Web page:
Language Learning & Technology
Vol. 4, No. 1, May 2000, pp. 120-136


COMPUTER MEDIATED COMMUNICATION:
A WINDOW ON L2 SPANISH INTERLANGUAGE
1

Robert Blake
University of California, Davis

ABSTRACT

The Interaction Hypothesis states that the conditions for SLA are crucially enhanced by having L2 learners negotiate meaning (i.e., resolve their miscommunications) with other speakers, native or otherwise (Long & Robinson, 1998, p. 22). This study demonstrates that incidental negotiations commonly occurred in networked learner/learner discussions as well, especially with respect to their lexical confusions. Fifty intermediate L2 Spanish learners were asked to carry out networked discussions in pairs during their lab time using a synchronous chat program, Remote Technical Assistance (RTA), which records all textual entries. Each dyad carried out a series of online tasks that can be described as jigsaw, information-gap, or decision-making. The results show that jigsaw tasks appear to lead the way in promoting negotiations, as Pica, Kanagy, and Falodun (1993) had previously predicated, but that information-gap tasks were not nearly as productive as a stimulus. The findings suggest that computer mediated communication (CMC) can provide many of the alleged benefits ascribed to the Interaction Hypothesis, but with greatly increased possibilities for access outside of the classroom environment. Nevertheless, the predominance of incidental lexical negotiations, in contrast to the paucity of syntactic negotiations, leaves unanswered or unsatisfactorily addressed the issue of grammatical development. The study demonstrates, however, the value of synchronous chat records as a window for investigating interlanguage.


BACKGROUND AND GOALS

From the L2 students' point of view, there exists a relatively long period in which they struggle to communicate in the target language via their own interlanguage, an emerging linguistic system (Gass & Selinker, 1994, p. 11). In order to move toward the target language, SLA research suggests that students must first focus on their own linguistic deficiencies vis-à-vis the target language--what some researchers have described as "noticing the gap" or apperception (Gass, 1997, p. 4). In other words, L2 learners must develop their own metalinguistic awareness in order to stimulate a change in their interlanguage (Schmidt, 1990; Schmidt & Frota, 1986, pp. 306-319).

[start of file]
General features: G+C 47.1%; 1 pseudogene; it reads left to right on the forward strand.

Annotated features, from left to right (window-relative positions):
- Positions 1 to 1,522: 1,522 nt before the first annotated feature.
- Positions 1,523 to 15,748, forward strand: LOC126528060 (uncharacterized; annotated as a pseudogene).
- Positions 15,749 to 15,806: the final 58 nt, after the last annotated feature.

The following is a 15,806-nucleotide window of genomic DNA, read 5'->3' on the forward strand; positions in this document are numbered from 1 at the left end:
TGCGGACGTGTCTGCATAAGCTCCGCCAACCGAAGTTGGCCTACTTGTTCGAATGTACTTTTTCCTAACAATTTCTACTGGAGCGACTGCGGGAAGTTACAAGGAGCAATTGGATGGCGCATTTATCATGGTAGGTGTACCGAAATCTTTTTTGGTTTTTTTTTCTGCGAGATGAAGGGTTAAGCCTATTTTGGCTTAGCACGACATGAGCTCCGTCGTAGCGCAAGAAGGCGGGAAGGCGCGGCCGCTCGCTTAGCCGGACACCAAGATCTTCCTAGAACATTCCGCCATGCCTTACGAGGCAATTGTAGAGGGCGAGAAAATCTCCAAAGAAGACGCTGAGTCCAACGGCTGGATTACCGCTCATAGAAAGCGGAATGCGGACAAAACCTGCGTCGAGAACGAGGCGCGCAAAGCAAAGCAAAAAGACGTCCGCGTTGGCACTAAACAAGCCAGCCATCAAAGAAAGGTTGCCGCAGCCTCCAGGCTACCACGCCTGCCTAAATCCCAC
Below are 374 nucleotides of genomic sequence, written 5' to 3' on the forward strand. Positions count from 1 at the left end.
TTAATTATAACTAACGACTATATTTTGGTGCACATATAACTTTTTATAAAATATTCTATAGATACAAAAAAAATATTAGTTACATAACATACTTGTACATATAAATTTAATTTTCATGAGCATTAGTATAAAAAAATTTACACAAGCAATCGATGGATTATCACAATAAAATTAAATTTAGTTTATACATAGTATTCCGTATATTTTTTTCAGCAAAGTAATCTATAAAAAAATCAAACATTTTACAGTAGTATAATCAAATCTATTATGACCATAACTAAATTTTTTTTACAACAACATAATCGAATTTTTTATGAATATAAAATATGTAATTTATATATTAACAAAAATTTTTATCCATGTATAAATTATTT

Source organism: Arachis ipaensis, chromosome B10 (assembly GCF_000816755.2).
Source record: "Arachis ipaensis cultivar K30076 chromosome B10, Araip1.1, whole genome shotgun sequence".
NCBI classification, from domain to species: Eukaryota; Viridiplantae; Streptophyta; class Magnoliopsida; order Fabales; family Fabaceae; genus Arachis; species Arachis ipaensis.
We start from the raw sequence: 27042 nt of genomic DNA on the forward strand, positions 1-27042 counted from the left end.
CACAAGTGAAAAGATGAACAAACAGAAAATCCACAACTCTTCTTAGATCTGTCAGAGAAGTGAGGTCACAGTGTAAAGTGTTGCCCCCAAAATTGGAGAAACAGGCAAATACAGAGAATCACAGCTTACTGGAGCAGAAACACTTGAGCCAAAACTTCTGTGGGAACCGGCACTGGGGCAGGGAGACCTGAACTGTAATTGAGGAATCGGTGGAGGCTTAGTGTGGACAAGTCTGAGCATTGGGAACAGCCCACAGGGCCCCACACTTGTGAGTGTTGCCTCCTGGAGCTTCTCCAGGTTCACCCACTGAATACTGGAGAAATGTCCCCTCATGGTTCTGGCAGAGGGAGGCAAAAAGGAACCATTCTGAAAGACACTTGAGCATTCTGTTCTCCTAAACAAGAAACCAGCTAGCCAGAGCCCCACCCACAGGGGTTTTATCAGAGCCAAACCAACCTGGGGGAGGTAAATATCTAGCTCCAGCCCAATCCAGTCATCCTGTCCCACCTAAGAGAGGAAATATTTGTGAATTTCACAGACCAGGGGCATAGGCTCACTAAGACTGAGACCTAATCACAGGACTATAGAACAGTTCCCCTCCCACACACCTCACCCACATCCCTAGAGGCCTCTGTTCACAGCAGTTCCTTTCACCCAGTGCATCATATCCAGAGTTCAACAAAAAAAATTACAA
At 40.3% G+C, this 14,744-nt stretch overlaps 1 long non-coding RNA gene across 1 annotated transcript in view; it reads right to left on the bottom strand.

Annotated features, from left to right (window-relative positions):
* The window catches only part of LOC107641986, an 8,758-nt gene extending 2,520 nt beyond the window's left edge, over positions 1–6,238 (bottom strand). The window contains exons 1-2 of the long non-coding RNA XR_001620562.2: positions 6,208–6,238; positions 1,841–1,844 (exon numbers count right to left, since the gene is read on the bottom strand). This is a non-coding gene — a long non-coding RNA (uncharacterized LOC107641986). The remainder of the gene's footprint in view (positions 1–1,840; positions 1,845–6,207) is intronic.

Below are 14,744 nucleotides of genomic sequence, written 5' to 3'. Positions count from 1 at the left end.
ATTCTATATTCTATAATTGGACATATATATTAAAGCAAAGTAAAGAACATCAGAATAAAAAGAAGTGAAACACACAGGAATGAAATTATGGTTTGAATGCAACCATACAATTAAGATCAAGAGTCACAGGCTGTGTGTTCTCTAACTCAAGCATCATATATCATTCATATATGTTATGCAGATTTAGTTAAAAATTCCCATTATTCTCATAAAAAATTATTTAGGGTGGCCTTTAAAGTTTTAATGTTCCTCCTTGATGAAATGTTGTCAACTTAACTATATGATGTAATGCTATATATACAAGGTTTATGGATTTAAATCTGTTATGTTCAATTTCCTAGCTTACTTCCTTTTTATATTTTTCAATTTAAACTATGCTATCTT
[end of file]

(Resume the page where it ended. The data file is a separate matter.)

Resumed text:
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One way of provoking students to develop this sense of what still needs to be learned consists in having them attempt communication tasks that require them to negotiate the meaning of the message in order to succeed at exchanging information. When working in pairs to solve real communication tasks, students typically encounter linguistic problems, be they lexical, grammatical, phonological, semantic, or pragmatic in nature. At the point that one partner notices a gap or suffers some confusion, the pair will suspend the normal flow of the conversation or "push-down," as it were, from the discourse of the task itself in order to resolve their miscommunication (Gass, Mackey, & Pica, 1998, p. 301; Varonis & Gass, 1985; Gass, 1997). In Gass' words (1997, p. 107), "Negotiation here refers to communication in which participants' attention is focused on resolving a communication problem as opposed to communication in which there is a free-flowing exchange of information." These negotiations often result in the correction of specific mistakes and promote the evolution of the L2 learner's interlanguage toward the target.